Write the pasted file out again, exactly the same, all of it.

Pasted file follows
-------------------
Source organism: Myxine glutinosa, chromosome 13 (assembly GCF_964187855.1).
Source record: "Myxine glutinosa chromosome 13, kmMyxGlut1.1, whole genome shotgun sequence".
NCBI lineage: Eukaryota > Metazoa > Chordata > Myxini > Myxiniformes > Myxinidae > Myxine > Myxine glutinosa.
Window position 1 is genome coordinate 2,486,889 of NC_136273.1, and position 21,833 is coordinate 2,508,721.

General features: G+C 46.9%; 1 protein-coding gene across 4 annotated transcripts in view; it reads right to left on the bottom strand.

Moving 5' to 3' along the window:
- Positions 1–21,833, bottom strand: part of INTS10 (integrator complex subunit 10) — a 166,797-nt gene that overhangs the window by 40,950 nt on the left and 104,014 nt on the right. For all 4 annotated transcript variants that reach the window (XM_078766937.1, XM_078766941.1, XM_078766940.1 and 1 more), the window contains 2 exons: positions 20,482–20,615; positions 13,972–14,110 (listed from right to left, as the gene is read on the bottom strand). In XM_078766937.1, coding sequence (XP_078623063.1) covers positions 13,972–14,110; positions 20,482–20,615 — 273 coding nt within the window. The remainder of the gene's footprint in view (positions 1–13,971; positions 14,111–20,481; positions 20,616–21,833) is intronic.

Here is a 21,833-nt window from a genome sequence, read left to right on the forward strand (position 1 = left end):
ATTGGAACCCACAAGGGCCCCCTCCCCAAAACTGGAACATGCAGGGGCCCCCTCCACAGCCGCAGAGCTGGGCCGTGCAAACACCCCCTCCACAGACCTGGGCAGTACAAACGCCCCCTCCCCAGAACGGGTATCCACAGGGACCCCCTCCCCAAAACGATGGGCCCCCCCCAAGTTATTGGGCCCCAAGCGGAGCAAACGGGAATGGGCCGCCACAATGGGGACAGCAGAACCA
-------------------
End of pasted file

Source organism: Myxine glutinosa, chromosome 13 (assembly GCF_964187855.1).
Source record: "Myxine glutinosa chromosome 13, kmMyxGlut1.1, whole genome shotgun sequence".
NCBI lineage: Eukaryota > Metazoa > Chordata > Myxini > Myxiniformes > Myxinidae > Myxine > Myxine glutinosa.
Window position 1 is genome coordinate 2,486,889 of NC_136273.1, and position 21,833 is coordinate 2,508,721.

General features: G+C 46.9%; 1 protein-coding gene across 4 annotated transcripts in view; it reads right to left on the bottom strand.

Moving 5' to 3' along the window:
- Positions 1–21,833, bottom strand: part of INTS10 (integrator complex subunit 10) — a 166,797-nt gene that overhangs the window by 40,950 nt on the left and 104,014 nt on the right. For all 4 annotated transcript variants that reach the window (XM_078766937.1, XM_078766941.1, XM_078766940.1 and 1 more), the window contains 2 exons: positions 20,482–20,615; positions 13,972–14,110 (listed from right to left, as the gene is read on the bottom strand). In XM_078766937.1, coding sequence (XP_078623063.1) covers positions 13,972–14,110; positions 20,482–20,615 — 273 coding nt within the window. The remainder of the gene's footprint in view (positions 1–13,971; positions 14,111–20,481; positions 20,616–21,833) is intronic.

Here is a 21,833-nt window from a genome sequence, read left to right on the forward strand (position 1 = left end):
ATTGGAACCCACAAGGGCCCCCTCCCCAAAACTGGAACATGCAGGGGCCCCCTCCACAGCCGCAGAGCTGGGCCGTGCAAACACCCCCTCCACAGACCTGGGCAGTACAAACGCCCCCTCCCCAGAACGGGTATCCACAGGGACCCCCTCCCCAAAACGATGGGCCCCCCCCAAGTTATTGGGCCCCAAGCGGAGCAAACGGGAATGGGCCGCCACAATGGGGACAGCAGAACCA